About a year ago, Texas Supreme Court Justice Don Willett posted a haiku on Twitter:
Who would the Donald/Name to #SCOTUS? The mind/reels. *weeps — can't finish tweet*
Maybe those were tears of joy.
On Wednesday, presumptive Republican Party presidential nominee Donald Trump included Willett on a list of 11 people who Trump would consider appointing to the U.S. Supreme Court if he were elected president.
In a press release, Trump cited Willett's experience on the state's top civil court, noting that he was appointed by then-Gov. Rick Perry in 2005 and then re-elected twice. The release also highlighted his prior work at the conservative Texas Public Policy Foundation and as a top lawyer in the state Office of Attorney General when now-Gov. Greg Abbott was in charge.
Trump said the 11 people on his list are "representative of the kind of constitutional principles I value." As president, he said he would "use this list as a guide to nominate our next United States Supreme Court Justices."
In Texas, Willett is perhaps best known as the justice who tweets. He has posted on Twitter more than 21,000 times since joining in 2009. He often writes about his family, the law and his alma mater Baylor. He occasionally chimes in on politics, but more in an observational way than purely political.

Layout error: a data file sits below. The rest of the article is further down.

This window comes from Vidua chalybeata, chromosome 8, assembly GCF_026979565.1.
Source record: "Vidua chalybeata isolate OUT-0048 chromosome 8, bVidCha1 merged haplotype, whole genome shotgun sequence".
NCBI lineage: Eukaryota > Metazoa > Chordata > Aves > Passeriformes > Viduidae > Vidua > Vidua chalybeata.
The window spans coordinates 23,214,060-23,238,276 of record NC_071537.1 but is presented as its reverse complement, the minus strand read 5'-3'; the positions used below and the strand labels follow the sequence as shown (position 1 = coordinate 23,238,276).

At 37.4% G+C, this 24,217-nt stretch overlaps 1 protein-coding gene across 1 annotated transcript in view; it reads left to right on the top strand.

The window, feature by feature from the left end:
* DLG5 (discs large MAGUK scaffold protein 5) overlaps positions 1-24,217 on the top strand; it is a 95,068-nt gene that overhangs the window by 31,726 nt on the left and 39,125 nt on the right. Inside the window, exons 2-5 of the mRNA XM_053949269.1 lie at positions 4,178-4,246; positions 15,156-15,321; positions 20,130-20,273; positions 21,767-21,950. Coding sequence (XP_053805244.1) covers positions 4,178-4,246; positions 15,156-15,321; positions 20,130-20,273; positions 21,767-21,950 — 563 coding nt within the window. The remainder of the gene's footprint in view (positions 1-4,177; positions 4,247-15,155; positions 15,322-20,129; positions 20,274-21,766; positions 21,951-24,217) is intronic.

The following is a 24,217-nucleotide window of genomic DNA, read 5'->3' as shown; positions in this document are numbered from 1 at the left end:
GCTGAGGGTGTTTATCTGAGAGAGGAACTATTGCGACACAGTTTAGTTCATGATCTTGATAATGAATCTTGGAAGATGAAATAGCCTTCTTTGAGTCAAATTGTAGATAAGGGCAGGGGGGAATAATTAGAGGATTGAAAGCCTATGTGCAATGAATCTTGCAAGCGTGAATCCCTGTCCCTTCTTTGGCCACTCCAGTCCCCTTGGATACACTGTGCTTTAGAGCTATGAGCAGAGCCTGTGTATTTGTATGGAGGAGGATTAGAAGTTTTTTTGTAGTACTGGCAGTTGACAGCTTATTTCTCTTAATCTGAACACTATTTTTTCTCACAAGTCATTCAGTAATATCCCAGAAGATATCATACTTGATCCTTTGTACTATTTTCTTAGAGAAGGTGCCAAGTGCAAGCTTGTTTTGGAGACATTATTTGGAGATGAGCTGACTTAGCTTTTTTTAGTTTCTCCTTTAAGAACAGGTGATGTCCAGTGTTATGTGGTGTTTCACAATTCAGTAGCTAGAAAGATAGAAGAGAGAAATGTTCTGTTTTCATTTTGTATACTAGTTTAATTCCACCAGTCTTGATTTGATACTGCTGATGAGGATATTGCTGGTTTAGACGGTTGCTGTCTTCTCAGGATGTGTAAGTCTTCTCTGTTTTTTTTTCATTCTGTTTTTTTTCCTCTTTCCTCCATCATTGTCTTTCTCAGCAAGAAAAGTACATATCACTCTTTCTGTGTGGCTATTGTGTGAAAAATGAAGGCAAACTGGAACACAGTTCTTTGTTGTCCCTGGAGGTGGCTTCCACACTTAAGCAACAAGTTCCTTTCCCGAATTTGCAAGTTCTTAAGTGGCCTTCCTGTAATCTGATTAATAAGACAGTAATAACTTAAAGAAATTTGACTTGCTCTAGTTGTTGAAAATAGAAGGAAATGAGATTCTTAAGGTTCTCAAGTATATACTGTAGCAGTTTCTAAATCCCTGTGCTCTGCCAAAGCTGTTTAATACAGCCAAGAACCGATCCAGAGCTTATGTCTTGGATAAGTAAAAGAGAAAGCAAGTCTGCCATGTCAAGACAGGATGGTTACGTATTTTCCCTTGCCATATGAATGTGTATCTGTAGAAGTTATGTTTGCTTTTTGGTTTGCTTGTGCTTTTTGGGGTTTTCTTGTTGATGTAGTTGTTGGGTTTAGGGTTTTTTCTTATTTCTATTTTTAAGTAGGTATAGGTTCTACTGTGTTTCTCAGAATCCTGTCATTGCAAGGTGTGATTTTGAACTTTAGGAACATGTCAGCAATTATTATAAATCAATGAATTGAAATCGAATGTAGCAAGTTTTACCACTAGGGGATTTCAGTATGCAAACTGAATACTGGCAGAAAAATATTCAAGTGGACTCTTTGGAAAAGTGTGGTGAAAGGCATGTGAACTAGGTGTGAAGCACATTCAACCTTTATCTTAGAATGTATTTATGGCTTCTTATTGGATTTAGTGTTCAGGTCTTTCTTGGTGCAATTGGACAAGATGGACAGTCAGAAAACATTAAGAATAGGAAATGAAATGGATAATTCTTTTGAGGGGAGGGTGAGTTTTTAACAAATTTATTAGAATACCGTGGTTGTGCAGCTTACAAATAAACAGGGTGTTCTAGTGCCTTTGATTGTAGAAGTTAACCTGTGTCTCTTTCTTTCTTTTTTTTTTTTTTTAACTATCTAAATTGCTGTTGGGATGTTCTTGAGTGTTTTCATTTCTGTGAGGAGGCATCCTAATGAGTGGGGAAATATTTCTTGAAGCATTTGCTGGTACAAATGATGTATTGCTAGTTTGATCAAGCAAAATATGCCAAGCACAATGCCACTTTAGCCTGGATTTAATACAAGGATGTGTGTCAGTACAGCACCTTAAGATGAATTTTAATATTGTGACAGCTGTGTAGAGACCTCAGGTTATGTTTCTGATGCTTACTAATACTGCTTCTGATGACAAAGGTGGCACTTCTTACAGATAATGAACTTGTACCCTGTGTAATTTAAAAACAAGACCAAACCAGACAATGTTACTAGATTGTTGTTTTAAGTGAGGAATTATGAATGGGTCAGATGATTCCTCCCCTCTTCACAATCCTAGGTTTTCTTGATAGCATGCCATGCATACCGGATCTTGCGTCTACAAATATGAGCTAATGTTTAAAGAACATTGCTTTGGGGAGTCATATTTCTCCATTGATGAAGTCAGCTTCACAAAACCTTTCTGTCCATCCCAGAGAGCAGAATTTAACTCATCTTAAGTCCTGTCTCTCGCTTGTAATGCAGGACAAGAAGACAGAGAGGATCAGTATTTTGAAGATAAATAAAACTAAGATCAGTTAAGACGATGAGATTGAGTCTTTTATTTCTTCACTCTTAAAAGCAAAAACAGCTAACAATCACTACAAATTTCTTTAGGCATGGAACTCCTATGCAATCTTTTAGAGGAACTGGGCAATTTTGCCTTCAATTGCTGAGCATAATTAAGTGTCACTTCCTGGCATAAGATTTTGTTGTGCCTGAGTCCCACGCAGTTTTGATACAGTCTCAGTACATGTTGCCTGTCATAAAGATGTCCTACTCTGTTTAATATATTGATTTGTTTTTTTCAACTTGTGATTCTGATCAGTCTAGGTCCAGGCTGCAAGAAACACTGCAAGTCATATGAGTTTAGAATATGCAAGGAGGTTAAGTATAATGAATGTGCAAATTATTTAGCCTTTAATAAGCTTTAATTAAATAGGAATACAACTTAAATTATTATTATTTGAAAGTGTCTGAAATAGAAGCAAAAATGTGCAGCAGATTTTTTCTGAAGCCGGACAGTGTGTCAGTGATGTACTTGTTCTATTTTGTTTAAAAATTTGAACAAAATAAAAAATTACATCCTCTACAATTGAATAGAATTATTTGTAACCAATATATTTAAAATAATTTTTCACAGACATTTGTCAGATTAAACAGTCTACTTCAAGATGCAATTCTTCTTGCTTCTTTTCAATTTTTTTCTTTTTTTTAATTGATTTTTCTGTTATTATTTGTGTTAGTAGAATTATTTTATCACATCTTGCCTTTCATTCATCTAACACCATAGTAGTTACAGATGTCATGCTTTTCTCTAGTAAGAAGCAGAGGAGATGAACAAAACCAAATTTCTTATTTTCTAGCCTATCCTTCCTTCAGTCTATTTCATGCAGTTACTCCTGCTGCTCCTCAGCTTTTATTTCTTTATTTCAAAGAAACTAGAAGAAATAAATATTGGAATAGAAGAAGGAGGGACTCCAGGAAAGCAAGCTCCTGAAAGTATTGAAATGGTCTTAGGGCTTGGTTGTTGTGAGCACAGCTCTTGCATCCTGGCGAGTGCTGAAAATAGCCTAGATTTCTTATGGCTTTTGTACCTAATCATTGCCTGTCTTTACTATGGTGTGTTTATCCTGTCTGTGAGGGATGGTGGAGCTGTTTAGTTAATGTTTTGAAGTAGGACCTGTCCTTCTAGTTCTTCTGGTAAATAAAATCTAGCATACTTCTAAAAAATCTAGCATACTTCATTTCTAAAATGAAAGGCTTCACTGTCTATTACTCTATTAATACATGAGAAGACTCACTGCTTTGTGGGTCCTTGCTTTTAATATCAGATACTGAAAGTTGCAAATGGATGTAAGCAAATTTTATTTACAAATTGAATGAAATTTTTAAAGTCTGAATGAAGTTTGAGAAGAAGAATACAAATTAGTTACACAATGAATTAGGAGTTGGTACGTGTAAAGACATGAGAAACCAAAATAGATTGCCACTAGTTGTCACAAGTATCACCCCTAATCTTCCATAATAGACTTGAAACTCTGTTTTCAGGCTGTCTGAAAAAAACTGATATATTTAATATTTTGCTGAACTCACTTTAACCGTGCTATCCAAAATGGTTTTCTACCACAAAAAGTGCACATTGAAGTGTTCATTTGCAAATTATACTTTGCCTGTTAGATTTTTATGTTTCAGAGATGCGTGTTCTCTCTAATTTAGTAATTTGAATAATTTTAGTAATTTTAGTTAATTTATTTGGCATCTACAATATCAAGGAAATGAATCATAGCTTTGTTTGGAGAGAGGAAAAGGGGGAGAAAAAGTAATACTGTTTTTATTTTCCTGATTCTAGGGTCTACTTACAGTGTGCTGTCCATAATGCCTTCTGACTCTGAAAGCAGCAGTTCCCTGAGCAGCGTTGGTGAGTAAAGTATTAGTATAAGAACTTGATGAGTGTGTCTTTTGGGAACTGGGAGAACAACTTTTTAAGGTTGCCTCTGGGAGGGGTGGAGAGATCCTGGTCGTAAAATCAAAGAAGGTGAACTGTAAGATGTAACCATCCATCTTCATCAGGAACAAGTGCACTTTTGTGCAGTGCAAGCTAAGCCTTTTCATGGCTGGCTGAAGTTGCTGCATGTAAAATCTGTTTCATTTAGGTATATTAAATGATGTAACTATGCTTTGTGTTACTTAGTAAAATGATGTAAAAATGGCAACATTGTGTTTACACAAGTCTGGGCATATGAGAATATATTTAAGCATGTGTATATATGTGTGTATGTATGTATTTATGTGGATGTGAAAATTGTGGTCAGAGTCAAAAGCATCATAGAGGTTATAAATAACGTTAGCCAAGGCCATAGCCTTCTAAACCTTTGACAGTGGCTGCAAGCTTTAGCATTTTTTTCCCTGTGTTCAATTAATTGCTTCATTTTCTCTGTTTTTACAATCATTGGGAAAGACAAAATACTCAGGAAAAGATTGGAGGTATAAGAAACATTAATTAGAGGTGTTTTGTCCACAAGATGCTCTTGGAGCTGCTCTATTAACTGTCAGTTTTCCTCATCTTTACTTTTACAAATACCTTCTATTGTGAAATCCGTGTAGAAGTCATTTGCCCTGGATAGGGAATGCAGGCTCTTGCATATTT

But he has occasionally made an exception to comment about Trump. His haiku was written when many people considered Trump's campaign more of a publicity stunt than a serious movement. At other times, he has written that he "Can't wait till Trump rips off his face Mission Impossible-style & reveals a laughing Ruth Bader Ginsburg." He has also tweeted jokes about Trump's infamous Trump University and posted a fake quote about Trump wanting to rebuild the "Death Star," saying that the "rebels will pay for it."
"We'll rebuild the Death Star. It'll be amazing, believe me. And the rebels will pay for it."
—Darth Trump pic.twitter.com/y25LADg15J
— Justice Don Willett (@JusticeWillett) April 8, 2016
Trump said in March he would release the list to ease concerns that he wasn’t conservative enough to run for president. In addition to being a list of judges people “totally admire,” Trump said that month that his candidates would also be “great conservative judges, great intellects, the people that you want," according to the Associated Press.
Willett was first appointed to the state’s high court in 2005 and elected to a full term in November 2006, according to his biography on the court’s website.
Willett, approached by reporters at Gov. Greg Abbott's book-signing event in Austin on Wednesday, seemed stunned and speechless. When asked for comment, he joked, "I'm exercising judicial restraint."
Abbott has previously said Willett would make a good Supreme Court justice.